Chinese YMCA of Hong Kong


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STEP Programme Results Announced

Sport Therapy sharpens students’ attention skills by 40%


Hong Kong has been promoting the concept of “inclusive education” for years. Inclusive education aims to help students with special education needs (SEN) study in mainstream schools. However, both schools and society at large have inadequate resources and facilities to achieve this goal, creating pressure on the parents and teachers of these children. To help children with SEN integrate more fully into society, in 2014 Chinese YMCA of Hong Kong (the Association) launched “STEP Exercise Therapy Programme” (the STEP programme). At its heart, the programme involved game play which incorporates physical training. The training is specifically designed to enhance the attention, balancing, coordination and interpersonal skills of students with special education needs. The Association also runs regular seminars to help parents and teachers gain a better understanding of SEN students’ particular needs.


To examine the overall effectiveness of the STEP programme, a total of 111 students in P.1 to P.3 suffering from autism spectrum disorder (ASD), and attention-deficit/ hyperactivity disorder (ADHD) were invited to receive training. Of the total, 45 students were placed in the experimental group.


After three months of training, the students performed different tests and were evaluated. These tests included single leg balancing , symbol pairing, shuttle run and numbering test. The tests assessed the students’ balance, coordination, selective attention and sustained attention. The results indicated significant post-treatment improvements in selective attention (increased by 20.5%), sustained attention (increased by 41.4%) and sensitivity (increased by 7.54%) respectively. Especially in the numbering test which reflected sustained attention, the improvement of the students in the experimental group was higher than students in the control group for over 25 per cent.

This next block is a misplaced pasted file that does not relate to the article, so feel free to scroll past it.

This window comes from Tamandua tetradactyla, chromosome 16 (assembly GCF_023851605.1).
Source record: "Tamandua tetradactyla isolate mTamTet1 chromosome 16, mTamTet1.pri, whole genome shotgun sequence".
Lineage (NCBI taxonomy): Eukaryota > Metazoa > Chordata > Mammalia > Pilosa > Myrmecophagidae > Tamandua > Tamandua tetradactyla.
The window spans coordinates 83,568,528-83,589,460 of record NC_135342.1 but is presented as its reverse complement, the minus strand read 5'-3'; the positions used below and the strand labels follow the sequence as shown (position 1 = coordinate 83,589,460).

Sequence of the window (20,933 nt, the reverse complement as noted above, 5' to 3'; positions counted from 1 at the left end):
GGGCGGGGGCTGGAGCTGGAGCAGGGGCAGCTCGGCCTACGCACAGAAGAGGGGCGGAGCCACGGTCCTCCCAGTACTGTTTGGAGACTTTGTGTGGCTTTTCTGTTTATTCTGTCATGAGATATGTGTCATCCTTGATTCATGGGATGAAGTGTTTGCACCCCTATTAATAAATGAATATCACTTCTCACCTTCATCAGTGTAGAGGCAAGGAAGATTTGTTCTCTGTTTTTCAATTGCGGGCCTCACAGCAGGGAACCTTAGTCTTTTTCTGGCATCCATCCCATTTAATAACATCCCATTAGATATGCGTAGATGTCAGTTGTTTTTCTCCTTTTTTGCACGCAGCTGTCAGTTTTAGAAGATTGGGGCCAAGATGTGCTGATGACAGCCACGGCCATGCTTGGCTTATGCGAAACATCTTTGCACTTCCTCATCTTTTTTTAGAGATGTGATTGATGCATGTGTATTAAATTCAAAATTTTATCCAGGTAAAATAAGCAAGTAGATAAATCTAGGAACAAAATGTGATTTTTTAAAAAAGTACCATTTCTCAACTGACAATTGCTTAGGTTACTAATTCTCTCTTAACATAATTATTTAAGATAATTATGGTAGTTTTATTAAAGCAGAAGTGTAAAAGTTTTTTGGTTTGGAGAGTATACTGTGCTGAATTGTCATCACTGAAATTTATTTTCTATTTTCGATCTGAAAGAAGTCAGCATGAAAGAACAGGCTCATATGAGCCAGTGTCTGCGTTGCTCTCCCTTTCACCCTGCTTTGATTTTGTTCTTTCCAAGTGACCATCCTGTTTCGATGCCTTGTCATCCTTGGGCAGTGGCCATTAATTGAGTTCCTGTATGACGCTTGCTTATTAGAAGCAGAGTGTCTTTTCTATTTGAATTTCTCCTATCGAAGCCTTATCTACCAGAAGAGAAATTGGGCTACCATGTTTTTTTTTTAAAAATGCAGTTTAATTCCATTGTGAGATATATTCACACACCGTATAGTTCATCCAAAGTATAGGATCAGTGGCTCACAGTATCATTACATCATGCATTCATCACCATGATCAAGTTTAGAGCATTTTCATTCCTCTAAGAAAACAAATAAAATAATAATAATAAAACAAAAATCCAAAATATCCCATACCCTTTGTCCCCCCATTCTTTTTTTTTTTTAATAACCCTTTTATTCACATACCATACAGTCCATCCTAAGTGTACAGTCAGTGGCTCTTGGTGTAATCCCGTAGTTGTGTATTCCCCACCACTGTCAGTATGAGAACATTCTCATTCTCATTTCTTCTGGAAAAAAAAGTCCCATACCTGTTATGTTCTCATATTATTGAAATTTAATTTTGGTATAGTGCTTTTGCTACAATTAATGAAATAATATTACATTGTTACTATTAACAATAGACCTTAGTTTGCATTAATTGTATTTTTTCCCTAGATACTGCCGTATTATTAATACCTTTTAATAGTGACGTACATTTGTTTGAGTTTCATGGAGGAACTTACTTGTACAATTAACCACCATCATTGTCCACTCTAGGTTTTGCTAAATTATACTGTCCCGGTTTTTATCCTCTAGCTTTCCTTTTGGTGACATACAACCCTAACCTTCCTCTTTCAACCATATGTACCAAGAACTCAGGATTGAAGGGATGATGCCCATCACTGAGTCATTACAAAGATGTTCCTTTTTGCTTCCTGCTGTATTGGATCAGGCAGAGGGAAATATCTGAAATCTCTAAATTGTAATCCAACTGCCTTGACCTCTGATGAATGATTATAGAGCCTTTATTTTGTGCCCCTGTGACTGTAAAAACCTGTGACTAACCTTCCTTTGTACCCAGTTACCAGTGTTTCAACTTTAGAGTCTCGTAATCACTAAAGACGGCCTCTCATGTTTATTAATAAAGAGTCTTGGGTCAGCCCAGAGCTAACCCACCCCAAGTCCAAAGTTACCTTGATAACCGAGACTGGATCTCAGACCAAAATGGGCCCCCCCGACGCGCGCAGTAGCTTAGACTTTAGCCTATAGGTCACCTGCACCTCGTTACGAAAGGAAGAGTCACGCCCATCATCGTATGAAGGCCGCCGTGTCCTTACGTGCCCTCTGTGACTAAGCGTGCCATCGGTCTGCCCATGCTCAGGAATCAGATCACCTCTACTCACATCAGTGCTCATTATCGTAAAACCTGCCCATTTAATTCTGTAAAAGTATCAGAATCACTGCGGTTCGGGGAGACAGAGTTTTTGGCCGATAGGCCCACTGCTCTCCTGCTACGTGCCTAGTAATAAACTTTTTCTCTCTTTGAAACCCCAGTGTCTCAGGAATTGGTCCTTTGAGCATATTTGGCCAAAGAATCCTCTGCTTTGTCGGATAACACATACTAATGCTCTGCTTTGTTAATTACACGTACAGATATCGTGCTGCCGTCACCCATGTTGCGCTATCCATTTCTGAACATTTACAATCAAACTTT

In addition to the improvements mentioned above, the parents of students with SEN also observed that the programme had a positive impact on promoting their children's interest in sports – several parents noticed that the children were more willing to listen to instructions and that their overall self-confidence had been enhanced. After the experimental treatment, the children became more accepting and understanding of others, and their interpersonal skills also showed improvement.


Pak Yin is a seven year-old boy with ASD. His mother, Ka Yan, recollects how he used to bang his head on a wall or run away during his temper tantrums. After three months of participating in the STEP programme, Ka Yan noted that her son’s capabilities in listening to instructions had improved, as well as his general level of patience. Pak Yin is now more accepting of rule changes when playing with other kids, he has better negotiation skills and accepts others, even when they jump queues.